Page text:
UK Prime Minister Boris Johnson’s Conservative party has achieved a sizeable majority in yesterday’s general election, setting the stage for Brexit in January.
With 649 of 650 results announced, the Conservatives have gained an additional 66 seats in the UK parliament, bringing their total to 364: a parliamentary majority of 79. In his victory speech, the Prime Minister said: “With this mandate and this majority we will at last be able to [take the UK out of the EU] because this election means that getting Brexit done is now the irrefutable, irresistible, unarguable decision of the British people; and with this election I think we’ve put an end to all those miserable threats of a second referendum.”
The opposition Labour party has lost 42 seats in its lowest result since 1935. The devastating loss has been attributed to a number of factors, most notably:
- A perceived failure on the part of Labour’s leadership to address prevailing antisemitic sentiment within the party, which is currently under investigation by the UK’s Equality and Human Rights Commission (EHRC);
- Unclear policies on Brexit: Labour leader Jeremy Corbyn, who voted against joining the Common Market in 1975, has been criticised by Labour supporters and Remainers since the 2016 Brexit referendum for failing to take a strong position on remaining in the EU; and
- Corbyn’s leadership in general, which appears to have been the most common criticism levelled at Labour campaigners in the lead-up to the election: aside from the opposition leader’s public image as an antisemitism-enabling Eurosceptic, prospective voters expressed disapprobation over Corbyn’s previous support for extremist groups; as well as a general sense of insularity within the Corbyn-supporting left wing of the party. As the election results became apparent, Labour’s former Home Secretary Alan Johnson said Corbyn ‘couldn’t lead the working class out of a paper bag’.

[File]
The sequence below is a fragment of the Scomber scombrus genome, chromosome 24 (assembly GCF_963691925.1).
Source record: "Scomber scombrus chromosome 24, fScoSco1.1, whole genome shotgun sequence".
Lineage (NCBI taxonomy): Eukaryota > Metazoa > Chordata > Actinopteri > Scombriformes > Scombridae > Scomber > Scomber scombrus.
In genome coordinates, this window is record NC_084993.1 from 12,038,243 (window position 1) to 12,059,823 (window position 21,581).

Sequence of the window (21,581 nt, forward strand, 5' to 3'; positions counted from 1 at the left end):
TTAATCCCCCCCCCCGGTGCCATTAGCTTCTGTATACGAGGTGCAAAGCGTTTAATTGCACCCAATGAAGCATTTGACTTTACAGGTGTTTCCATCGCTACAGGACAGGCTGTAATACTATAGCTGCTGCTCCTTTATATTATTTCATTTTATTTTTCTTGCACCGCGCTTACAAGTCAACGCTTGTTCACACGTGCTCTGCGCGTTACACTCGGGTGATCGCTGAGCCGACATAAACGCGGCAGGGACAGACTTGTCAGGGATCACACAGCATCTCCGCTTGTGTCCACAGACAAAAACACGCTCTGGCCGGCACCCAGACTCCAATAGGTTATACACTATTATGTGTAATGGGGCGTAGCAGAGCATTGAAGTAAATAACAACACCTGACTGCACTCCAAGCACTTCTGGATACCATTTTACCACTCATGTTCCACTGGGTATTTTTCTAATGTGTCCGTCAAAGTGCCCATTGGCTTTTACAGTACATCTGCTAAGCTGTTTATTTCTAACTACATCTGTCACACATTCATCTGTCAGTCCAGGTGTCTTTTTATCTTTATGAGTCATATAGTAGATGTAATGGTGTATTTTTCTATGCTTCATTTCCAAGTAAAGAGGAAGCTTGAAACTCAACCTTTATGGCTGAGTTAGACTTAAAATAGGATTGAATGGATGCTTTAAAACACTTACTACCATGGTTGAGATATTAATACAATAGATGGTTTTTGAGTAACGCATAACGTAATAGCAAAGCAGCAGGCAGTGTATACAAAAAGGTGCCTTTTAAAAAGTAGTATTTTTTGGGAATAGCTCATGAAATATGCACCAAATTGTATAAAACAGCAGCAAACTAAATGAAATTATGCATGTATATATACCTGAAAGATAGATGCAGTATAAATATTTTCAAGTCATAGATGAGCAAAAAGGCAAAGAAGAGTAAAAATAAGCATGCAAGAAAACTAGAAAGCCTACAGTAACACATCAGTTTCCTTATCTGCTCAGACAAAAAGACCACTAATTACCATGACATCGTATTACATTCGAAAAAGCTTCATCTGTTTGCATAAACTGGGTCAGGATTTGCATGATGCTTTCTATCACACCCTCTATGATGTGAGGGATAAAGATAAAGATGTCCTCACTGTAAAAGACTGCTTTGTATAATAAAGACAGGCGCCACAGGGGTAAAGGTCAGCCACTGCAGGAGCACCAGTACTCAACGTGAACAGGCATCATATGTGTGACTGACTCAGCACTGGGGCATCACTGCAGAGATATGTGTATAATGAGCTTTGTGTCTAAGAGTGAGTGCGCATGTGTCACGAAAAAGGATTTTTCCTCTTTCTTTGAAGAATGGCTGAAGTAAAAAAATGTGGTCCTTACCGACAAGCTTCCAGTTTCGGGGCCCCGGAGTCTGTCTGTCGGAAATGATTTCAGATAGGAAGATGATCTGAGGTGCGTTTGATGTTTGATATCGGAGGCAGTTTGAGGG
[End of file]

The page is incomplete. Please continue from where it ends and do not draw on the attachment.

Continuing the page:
The Scottish National Party (SNP), which supports an independent Scotland, has won 48 of Scotland’s 55 seats, paving the way for a second referendum on Scottish independence. While 2014’s independence referendum saw just over 55% of Scots vote to stay as part of the UK, 62% of Scottish voters opted to remain in the EU in the 2016 referendum on Brexit. Since then, the SNP has argued that Scotland should not be dragged out of the bloc unilaterally; and that once the UK leaves the EU a fully independent Scotland would be able to remain an EU Member State.